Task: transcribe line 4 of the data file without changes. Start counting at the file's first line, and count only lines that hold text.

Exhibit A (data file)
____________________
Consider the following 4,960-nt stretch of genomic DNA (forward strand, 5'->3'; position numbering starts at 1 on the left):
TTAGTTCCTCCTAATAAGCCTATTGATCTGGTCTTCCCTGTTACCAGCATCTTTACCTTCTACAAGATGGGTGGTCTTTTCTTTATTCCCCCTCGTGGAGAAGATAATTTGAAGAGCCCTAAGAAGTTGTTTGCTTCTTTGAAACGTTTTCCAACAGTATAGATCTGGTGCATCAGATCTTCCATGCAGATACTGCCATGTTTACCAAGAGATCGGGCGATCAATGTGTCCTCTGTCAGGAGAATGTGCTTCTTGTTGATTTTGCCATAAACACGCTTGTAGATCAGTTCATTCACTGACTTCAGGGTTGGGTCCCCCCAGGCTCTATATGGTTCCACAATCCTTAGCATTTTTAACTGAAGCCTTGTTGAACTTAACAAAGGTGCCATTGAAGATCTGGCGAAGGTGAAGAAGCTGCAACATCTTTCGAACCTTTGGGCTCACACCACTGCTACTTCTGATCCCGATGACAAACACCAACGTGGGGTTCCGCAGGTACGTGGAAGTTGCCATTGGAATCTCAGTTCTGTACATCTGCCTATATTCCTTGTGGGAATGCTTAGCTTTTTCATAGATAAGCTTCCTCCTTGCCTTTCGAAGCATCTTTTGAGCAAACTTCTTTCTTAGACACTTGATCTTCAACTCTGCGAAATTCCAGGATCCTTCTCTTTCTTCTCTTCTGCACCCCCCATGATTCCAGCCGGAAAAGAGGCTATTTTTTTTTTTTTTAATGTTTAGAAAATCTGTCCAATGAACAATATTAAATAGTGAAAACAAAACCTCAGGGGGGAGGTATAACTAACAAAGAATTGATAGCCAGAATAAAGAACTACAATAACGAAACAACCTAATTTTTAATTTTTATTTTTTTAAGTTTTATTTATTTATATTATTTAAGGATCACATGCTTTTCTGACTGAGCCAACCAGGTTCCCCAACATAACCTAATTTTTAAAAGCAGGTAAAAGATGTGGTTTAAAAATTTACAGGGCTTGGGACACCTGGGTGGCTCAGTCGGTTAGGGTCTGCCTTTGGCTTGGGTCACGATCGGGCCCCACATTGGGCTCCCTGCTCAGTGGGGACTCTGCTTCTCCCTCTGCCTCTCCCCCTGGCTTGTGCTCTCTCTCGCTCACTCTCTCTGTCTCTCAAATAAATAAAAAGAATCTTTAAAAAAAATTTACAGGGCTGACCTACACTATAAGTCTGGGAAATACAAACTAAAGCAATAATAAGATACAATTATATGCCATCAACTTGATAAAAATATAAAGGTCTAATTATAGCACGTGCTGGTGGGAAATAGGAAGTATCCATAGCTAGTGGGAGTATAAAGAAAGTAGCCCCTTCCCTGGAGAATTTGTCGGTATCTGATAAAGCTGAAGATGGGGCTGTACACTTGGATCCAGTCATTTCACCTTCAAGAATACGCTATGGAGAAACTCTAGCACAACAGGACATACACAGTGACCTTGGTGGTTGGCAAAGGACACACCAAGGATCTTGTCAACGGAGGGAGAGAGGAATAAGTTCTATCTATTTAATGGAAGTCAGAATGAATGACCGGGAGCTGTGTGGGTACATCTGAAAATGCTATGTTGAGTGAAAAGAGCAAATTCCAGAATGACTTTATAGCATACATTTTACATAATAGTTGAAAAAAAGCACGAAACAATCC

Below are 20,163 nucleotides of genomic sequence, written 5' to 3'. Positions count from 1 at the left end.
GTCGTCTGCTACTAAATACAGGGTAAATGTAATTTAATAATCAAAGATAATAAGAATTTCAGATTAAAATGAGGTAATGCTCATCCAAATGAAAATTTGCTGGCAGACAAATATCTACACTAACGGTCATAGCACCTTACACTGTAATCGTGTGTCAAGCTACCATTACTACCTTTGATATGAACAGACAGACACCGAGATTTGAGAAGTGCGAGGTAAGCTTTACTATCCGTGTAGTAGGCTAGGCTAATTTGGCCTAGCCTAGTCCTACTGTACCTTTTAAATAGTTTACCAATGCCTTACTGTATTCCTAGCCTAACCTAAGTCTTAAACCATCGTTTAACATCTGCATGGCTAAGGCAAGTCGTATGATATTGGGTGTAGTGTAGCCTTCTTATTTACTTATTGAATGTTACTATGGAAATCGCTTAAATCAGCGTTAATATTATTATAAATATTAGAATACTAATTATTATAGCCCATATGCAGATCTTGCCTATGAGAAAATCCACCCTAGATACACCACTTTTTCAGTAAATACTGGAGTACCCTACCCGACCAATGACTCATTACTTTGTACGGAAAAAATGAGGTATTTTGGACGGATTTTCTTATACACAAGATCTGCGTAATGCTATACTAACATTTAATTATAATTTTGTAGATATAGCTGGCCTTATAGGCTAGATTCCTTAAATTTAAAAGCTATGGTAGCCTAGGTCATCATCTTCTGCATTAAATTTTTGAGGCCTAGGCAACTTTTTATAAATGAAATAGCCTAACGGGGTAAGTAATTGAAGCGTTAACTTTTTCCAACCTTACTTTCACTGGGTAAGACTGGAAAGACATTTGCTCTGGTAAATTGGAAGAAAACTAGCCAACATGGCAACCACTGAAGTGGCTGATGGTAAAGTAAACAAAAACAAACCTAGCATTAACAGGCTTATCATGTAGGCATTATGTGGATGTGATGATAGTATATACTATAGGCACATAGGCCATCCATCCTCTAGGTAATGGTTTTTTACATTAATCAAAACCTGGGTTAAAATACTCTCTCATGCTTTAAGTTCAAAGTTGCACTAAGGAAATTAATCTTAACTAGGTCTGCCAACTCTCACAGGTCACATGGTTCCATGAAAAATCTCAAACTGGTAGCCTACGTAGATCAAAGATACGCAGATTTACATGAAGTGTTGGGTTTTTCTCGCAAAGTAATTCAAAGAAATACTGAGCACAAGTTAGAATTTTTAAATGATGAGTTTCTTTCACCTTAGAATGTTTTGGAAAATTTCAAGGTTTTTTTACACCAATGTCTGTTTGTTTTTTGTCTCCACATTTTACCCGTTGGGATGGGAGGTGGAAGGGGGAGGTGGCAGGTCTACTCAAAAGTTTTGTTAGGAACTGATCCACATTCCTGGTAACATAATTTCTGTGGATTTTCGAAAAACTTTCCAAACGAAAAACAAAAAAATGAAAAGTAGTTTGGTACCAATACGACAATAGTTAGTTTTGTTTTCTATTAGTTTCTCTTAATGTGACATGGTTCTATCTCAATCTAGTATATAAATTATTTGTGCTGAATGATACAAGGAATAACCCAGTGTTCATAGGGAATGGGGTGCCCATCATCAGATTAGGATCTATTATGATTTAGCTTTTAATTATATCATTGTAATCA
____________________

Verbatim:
GTCGTCTGCTACTAAATACAGGGTAAATGTAATTTAATAATCAAAGATAATAAGAATTTCAGATTAAAATGAGGTAATGCTCATCCAAATGAAAATTTGCTGGCAGACAAATATCTACACTAACGGTCATAGCACCTTACACTGTAATCGTGTGTCAAGCTACCATTACTACCTTTGATATGAACAGACAGACACCGAGATTTGAGAAGTGCGAGGTAAGCTTTACTATCCGTGTAGTAGGCTAGGCTAATTTGGCCTAGCCTAGTCCTACTGTACCTTTTAAATAGTTTACCAATGCCTTACTGTATTCCTAGCCTAACCTAAGTCTTAAACCATCGTTTAACATCTGCATGGCTAAGGCAAGTCGTATGATATTGGGTGTAGTGTAGCCTTCTTATTTACTTATTGAATGTTACTATGGAAATCGCTTAAATCAGCGTTAATATTATTATAAATATTAGAATACTAATTATTATAGCCCATATGCAGATCTTGCCTATGAGAAAATCCACCCTAGATACACCACTTTTTCAGTAAATACTGGAGTACCCTACCCGACCAATGACTCATTACTTTGTACGGAAAAAATGAGGTATTTTGGACGGATTTTCTTATACACAAGATCTGCGTAATGCTATACTAACATTTAATTATAATTTTGTAGATATAGCTGGCCTTATAGGCTAGATTCCTTAAATTTAAAAGCTATGGTAGCCTAGGTCATCATCTTCTGCATTAAATTTTTGAGGCCTAGGCAACTTTTTATAAATGAAATAGCCTAACGGGGTAAGTAATTGAAGCGTTAACTTTTTCCAACCTTACTTTCACTGGGTAAGACTGGAAAGACATTTGCTCTGGTAAATTGGAAGAAAACTAGCCAACATGGCAACCACTGAAGTGGCTGATGGTAAAGTAAACAAAAACAAACCTAGCATTAACAGGCTTATCATGTAGGCATTATGTGGATGTGATGATAGTATATACTATAGGCACATAGGCCATCCATCCTCTAGGTAATGGTTTTTTACATTAATCAAAACCTGGGTTAAAATACTCTCTCATGCTTTAAGTTCAAAGTTGCACTAAGGAAATTAATCTTAACTAGGTCTGCCAACTCTCACAGGTCACATGGTTCCATGAAAAATCTCAAACTGGTAGCCTACGTAGATCAAAGATACGCAGATTTACATGAAGTGTTGGGTTTTTCTCGCAAAGTAATTCAAAGAAATACTGAGCACAAGTTAGAATTTTTAAATGATGAGTTTCTTTCACCTTAGAATGTTTTGGAAAATTTCAAGGTTTTTTTACACCAATGTCTGTTTGTTTTTTGTCTCCACATTTTACCCGTTGGGATGGGAGGTGGAAGGGGGAGGTGGCAGGTCTACTCAAAAGTTTTGTTAGGAACTGATCCACATTCCTGGTAACATAATTTCTGTGGATTTTCGAAAAACTTTCCAAACGAAAAACAAAAAAATGAAAAGTAGTTTGGTACCAATACGACAATAGTTAGTTTTGTTTTCTATTAGTTTCTCTTAATGTGACATGGTTCTATCTCAATCTAGTATATAAATTATTTGTGCTGAATGATACAAGGAATAACCCAGTGTTCATAGGGAATGGGGTGCCCATCATCAGATTAGGATCTATTATGATTTAGCTTTTAATTATATCATTGTAATCA